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Russian Historical Revisionism Goes to the Movies

Earning a record-breaking billion rubles in nine days, the historical Russian film “Viking” is confidently marching to the number one spot at the box office. It may even displace the highest-grossing Russian film ever — Fyodor Bondarchuk’s WWII action film, “Stalingrad.” The Nordic-themed hit was produced by Konstantin Ernst, director general of Russia’s Channel One, and directed by Andrei Kravchuk, known for his biopics on civil war-era White Russian leader Alexander Kolchak, and the Soviet cult singer-songwriter, Vladimir Vysotsky. 

“Viking” tells the story of Prince Vladimir, better known today as Vladimir the Great, who is credited with bringing Christianity to Kievan Rus in the late 10th century. The movie opens during something of a state-sponsored Prince Vladimir lovefest. The medieval leader has recently become one the most discussed Russian historical figures after the authorities put up a controversial monument to him in the center of Moscow. The original plan called for installing a 25-meter statue of the early leader on Vorobyovy Gory (Sparrow Hills), but was canceled under pressure from local residents. The current eight-meter monument now stands by the Kremlin walls on Borovitskaya Ploshchad, part of a UNESCO Heritage Site. The UN organization has yet to release a statement on the statue’s impact. In the meantime, Prince Vladimir stands solemnly at a central Moscow crossroads as Russia’s newest ancient hero. 

Played by Danila Kozlovsky, known to western viewers for his roles in “Vampire Academy” and last year’s Russian blockbuster “Hardcore Henry,” Vladimir is depicted as a violent leader, who will stop at nothing to become the Grand Prince of Kiev. In one of the scenes where we first see Vladimir, he rapes his intended bride Rogneda (played by the rising star Alexandra Bortich) in front of her parents before brutally murdering them. 

He then orchestrates the killing of his brother Yaropolk and takes his place as the supreme leader of the Kievan Rus. But then he meets the demure Irina, Yaropolk’s widow and a former Christian nun from Byzantium (played by Svetlana Khodchenkova, known outside of Russia for her roles in the remake of “Tinker, Tailor, Soldier, Spy” and “Wolverine”). Under her influence, Vladimir gradually becomes a different person, and in one of the final scenes he repents his misdeeds and is baptized into the Christian faith. 

The film was released in two versions: a family friendly one with an age restriction of 12+ and an uncut version with a 18+ restriction. The main differences in 12+ version are the absence of nudity and less gore. Among the first viewers of the movie were Russia’s President Vladimir Putin and the Minister of Culture Vladimir Medinsky. “Definitely interesting. I’d enjoy watching it one more time,” the president was quoted as saying.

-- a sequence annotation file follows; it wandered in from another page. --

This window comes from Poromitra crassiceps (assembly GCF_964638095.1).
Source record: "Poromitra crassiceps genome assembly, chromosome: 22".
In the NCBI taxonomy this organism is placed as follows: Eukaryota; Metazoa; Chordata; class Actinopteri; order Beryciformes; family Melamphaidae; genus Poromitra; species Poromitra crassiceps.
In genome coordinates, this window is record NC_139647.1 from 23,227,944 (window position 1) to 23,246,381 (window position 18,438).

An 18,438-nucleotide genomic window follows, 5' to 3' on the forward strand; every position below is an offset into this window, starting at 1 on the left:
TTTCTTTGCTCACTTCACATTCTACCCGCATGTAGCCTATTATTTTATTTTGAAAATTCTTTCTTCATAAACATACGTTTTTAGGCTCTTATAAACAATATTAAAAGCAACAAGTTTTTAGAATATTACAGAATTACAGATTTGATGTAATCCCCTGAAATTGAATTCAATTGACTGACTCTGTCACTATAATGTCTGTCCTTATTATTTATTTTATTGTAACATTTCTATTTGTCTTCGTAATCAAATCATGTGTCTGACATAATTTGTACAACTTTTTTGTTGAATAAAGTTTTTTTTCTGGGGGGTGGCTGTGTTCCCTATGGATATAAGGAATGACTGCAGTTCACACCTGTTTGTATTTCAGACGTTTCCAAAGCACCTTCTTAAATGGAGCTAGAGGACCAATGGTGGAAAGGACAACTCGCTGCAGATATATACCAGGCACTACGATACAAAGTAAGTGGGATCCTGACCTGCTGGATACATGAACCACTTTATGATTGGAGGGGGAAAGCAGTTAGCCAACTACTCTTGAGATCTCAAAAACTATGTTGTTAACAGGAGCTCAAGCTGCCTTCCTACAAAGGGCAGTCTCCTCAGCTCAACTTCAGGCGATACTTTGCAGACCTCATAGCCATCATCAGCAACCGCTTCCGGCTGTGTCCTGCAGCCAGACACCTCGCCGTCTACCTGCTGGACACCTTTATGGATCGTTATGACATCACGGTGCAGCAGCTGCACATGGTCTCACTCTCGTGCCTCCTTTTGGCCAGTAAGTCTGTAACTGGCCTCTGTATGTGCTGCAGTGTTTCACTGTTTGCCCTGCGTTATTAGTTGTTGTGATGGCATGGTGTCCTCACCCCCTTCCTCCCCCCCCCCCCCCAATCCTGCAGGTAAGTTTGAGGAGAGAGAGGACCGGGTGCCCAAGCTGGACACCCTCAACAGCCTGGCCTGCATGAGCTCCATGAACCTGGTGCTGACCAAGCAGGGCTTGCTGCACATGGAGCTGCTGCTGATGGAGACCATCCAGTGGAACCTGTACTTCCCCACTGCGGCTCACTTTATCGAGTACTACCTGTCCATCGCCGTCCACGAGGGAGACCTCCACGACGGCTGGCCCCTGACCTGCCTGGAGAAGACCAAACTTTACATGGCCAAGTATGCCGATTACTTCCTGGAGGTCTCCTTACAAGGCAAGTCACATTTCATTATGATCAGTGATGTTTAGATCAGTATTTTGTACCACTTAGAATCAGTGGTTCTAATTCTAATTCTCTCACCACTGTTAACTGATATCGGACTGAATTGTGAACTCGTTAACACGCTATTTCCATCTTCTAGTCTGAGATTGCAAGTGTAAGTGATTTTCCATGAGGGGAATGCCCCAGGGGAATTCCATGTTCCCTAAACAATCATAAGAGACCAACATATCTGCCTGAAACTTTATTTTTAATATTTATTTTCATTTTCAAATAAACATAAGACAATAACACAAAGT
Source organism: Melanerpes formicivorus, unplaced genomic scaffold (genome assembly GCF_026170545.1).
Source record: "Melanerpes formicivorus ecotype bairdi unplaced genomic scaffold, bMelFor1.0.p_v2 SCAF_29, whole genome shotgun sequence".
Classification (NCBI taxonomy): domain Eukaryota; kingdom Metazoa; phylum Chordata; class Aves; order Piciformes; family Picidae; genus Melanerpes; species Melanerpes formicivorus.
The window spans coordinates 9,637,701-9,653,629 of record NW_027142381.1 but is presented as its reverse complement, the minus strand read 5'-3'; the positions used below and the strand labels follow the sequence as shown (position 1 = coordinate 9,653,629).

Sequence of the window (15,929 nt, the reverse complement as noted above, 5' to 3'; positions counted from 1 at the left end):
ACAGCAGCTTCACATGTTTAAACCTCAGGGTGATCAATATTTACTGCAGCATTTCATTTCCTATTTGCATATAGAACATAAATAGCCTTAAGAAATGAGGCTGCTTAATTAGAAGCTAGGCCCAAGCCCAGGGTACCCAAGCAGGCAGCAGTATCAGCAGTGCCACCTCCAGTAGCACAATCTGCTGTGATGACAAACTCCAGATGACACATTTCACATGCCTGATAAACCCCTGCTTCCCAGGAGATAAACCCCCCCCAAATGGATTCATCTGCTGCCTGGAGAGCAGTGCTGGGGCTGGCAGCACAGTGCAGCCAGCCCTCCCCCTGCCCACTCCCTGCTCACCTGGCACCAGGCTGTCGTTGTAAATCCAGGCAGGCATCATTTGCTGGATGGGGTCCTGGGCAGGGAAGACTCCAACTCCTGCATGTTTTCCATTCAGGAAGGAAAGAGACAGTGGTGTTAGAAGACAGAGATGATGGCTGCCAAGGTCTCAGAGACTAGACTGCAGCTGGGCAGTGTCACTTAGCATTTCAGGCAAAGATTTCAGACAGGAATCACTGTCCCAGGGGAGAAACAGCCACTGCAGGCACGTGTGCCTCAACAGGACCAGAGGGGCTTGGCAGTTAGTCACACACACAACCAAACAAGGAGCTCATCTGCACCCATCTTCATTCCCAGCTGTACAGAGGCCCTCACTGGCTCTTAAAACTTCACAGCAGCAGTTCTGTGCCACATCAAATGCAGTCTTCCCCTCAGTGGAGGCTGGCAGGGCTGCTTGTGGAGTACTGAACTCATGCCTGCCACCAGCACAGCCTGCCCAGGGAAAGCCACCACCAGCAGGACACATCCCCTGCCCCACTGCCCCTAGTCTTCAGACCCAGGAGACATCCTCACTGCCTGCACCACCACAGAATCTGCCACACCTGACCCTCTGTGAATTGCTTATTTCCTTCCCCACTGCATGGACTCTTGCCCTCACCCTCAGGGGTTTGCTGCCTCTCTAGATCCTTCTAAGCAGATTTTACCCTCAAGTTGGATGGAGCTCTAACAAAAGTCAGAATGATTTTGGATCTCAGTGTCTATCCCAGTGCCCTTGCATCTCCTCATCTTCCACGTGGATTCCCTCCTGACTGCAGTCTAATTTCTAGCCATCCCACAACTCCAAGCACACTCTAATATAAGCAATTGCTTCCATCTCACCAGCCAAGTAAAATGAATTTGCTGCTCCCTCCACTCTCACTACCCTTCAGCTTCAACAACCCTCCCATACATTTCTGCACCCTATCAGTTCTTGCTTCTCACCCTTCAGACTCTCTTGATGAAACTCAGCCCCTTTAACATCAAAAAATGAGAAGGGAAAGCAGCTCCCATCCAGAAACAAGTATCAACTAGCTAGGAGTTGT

Media Furor 

The film was received with extremely mixed reviews in the mainstream Russian media and has caused an unusual amount of discussion on social media. Despite the presidents’s public approval, many viewers were unsatisfied with the way the Kievan Rus and its inhabitants were portrayed in the film. A group of activists started a petition on the Change.org web-site asking the government to ban the movie. They complained that the Russians’ ancestors were shown as unwashed barbarians in perpetually dirty clothing, and Kiev as little more than a small town full of hovels rather than real buildings. The petition also refers to scenes of sex and violence as unsuitable for young viewers.

There is, of course, virtually no evidence of how people lived in 10th century Kievan Rus or even what Kiev looked like. What little information historians have is based on the Primary Chronicle written by the monk Nestor more than a hundred years after the events described in the film. Little is known about Vladimir’s life apart from what’s described in the Primary Chronicle and a lot of it seems rather apocryphal, like the way he supposedly chose the Orthodox Christian faith after sending his emissaries to study all the major religions of the time. 

The producers and screenwriters of “Viking” certainly took a few liberties with the Primary Chronicle. The major discrepancy is that a Scandinavian warrior named Sveneld (played by the formidable Maxim Sukhanov) is portrayed as Vladimir’s mentor throughout the movie, while the Primary Chronicle names the prince’s maternal uncle Dobrynya as his tutor. The historical Sveneld served Vladimir’s grandfather Igor and father Svyatoslav and was long dead by the time of the conflict between Yaropolk and Vladimir. Critics noted a few other minor discrepancies in the screen portrayal of the era, such as characters using armor and weapons that didn’t match archeological finds from the period.

Ancient Rus for Today’s Russia 

But the main problem with the movie is that it simplifies complex and largely unknown historical events into a straightforward “sinner to saint” story, making a clear, black-and-white distinction between the dirty and violent pagans and civilized Christians. Note that all the sex scenes are with heathen Rogneda, while intimacy with Irina is only hinted at, never shown. Despite the petition’s claims that the film is humiliating to Russia, it actually corresponds to the “party line” of the government and the Russian Orthodox Church.

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